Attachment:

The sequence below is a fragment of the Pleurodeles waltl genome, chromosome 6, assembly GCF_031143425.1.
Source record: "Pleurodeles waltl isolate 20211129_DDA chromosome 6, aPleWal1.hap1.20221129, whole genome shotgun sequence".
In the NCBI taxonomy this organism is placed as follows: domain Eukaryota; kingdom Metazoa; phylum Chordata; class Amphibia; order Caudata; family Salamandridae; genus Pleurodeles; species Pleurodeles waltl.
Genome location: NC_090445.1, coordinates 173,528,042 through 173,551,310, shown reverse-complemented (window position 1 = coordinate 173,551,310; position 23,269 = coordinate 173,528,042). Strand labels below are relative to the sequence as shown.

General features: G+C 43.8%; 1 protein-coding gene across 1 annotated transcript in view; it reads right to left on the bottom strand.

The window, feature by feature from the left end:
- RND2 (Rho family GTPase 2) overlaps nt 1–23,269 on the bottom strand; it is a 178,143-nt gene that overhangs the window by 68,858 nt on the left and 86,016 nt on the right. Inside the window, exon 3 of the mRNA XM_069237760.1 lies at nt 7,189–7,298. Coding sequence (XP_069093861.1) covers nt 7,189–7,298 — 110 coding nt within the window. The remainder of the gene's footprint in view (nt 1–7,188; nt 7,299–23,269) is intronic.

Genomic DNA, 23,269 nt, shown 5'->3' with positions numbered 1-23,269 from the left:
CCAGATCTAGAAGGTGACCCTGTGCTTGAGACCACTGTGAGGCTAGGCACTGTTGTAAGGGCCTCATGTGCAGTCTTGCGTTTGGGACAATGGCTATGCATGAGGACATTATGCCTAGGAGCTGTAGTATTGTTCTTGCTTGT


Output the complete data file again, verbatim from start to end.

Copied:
The sequence below is a fragment of the Pleurodeles waltl genome, chromosome 6, assembly GCF_031143425.1.
Source record: "Pleurodeles waltl isolate 20211129_DDA chromosome 6, aPleWal1.hap1.20221129, whole genome shotgun sequence".
In the NCBI taxonomy this organism is placed as follows: domain Eukaryota; kingdom Metazoa; phylum Chordata; class Amphibia; order Caudata; family Salamandridae; genus Pleurodeles; species Pleurodeles waltl.
Genome location: NC_090445.1, coordinates 173,528,042 through 173,551,310, shown reverse-complemented (window position 1 = coordinate 173,551,310; position 23,269 = coordinate 173,528,042). Strand labels below are relative to the sequence as shown.

General features: G+C 43.8%; 1 protein-coding gene across 1 annotated transcript in view; it reads right to left on the bottom strand.

The window, feature by feature from the left end:
- RND2 (Rho family GTPase 2) overlaps nt 1–23,269 on the bottom strand; it is a 178,143-nt gene that overhangs the window by 68,858 nt on the left and 86,016 nt on the right. Inside the window, exon 3 of the mRNA XM_069237760.1 lies at nt 7,189–7,298. Coding sequence (XP_069093861.1) covers nt 7,189–7,298 — 110 coding nt within the window. The remainder of the gene's footprint in view (nt 1–7,188; nt 7,299–23,269) is intronic.

Genomic DNA, 23,269 nt, shown 5'->3' with positions numbered 1-23,269 from the left:
CCAGATCTAGAAGGTGACCCTGTGCTTGAGACCACTGTGAGGCTAGGCACTGTTGTAAGGGCCTCATGTGCAGTCTTGCGTTTGGGACAATGGCTATGCATGAGGACATTATGCCTAGGAGCTGTAGTATTGTTCTTGCTTGT